Q. What is the best Bible translation?
Dear Sir or Madam,
Which are the best bible translations???
That’s a loaded question, and one over which Christians strongly differ.
The first issue is which textual tradition you believe to be the most accurate. Some are strongly committed to the Byzantine text type, which underlies the King James Version and the New King James Version. This has the vast majority of manuscripts, but they are not the earliest ones that we possess. And thus others choose to rely on the earlier manuscripts. (There is a debate over being older is being more accurate and trustworthy.) Virtually all of the recent translations are based on these earlier texts.
The next point of disagreement is over how literal a translation should be, or how much it should be paraphrased to be more easily understood. Versions like The Message and the New International Version would lean heavily toward a paraphrase. The King James Version, New King James, New American Standard, English Standard Version, and the Holman Christian Standard Version lean toward a more literal rendering. The stated purpose of the NET Bible (the translation featured on our Lumina study tool) is to strive to strike a happy medium between a paraphrase and a strictly literal rendering of the text.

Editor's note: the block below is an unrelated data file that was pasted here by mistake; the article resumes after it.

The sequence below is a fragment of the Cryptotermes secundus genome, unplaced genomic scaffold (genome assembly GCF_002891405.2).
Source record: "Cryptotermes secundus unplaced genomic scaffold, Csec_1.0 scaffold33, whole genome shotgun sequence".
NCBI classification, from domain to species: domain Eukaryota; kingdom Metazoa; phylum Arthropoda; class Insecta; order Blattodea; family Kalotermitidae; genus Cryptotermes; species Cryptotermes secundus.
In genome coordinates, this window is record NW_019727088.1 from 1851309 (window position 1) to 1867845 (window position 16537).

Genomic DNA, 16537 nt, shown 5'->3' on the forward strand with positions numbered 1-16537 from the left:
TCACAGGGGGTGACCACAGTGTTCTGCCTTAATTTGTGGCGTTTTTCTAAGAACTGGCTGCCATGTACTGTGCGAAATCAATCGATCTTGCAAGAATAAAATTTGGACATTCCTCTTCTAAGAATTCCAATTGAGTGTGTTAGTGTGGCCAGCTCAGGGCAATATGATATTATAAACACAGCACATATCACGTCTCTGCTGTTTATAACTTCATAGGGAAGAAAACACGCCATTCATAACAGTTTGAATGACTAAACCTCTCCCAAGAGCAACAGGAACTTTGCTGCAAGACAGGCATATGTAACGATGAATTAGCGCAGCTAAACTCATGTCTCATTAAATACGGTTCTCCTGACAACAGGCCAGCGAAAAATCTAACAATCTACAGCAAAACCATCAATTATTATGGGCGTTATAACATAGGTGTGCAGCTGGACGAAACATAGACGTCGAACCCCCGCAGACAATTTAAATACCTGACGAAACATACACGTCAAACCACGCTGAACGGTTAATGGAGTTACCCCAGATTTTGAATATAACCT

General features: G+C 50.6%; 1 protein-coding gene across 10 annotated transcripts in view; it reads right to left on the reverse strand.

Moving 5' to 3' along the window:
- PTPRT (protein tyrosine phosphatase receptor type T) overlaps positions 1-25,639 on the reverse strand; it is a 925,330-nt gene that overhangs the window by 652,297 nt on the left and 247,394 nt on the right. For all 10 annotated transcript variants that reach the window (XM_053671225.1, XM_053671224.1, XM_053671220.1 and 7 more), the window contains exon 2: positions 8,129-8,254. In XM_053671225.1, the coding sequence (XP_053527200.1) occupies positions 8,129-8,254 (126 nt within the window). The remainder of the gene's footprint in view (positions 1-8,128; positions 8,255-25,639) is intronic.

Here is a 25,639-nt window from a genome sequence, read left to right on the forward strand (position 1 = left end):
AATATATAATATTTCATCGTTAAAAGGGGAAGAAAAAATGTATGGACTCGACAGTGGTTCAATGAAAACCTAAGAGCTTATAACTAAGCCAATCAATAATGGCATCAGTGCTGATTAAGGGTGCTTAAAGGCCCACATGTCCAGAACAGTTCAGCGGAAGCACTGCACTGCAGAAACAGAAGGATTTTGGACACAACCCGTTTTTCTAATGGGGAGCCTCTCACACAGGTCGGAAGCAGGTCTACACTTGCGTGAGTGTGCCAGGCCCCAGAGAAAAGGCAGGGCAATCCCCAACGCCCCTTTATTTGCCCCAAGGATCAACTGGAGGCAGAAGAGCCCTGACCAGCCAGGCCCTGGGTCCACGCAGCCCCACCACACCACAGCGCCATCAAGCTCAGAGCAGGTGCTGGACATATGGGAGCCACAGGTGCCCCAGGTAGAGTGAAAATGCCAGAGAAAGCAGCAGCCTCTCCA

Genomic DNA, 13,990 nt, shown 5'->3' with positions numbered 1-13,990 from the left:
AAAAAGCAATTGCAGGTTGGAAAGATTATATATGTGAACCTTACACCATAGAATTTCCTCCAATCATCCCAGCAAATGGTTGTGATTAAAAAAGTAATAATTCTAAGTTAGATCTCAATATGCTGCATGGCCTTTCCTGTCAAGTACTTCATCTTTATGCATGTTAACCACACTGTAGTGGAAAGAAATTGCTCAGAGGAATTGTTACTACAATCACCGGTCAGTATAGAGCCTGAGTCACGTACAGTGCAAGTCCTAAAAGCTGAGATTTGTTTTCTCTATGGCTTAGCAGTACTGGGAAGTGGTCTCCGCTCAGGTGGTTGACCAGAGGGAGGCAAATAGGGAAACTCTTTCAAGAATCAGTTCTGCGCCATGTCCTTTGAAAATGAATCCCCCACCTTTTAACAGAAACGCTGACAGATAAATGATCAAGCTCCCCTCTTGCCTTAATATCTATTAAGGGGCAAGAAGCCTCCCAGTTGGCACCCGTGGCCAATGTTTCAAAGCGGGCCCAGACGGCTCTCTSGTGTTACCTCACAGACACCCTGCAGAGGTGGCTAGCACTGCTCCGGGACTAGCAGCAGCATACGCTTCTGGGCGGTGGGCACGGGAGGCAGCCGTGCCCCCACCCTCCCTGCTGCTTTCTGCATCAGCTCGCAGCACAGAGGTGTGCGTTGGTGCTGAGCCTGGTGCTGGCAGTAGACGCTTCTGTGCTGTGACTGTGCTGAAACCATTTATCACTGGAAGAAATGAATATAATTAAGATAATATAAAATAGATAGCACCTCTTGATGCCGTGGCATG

My preference is for the more literal translations. (Rather than having the translator make interpretive decisions for me, I’d rather wrestle with them myself.) Having said this, in my “through the Bible” readings I use a variety of translations (one per reading). One can read faster and get the major themes more easily.
I am not a “King James only” student of Scripture, but neither do I always agree with those who set aside texts included in the King James version (such as John 8 and Mark 16).
In spirit of fairness, I think you would do well to consider John Piper’s view
Bible.org has a number of related articles which I would recommend that you consider:
I hope this helps,
Related Topics: Text & Translation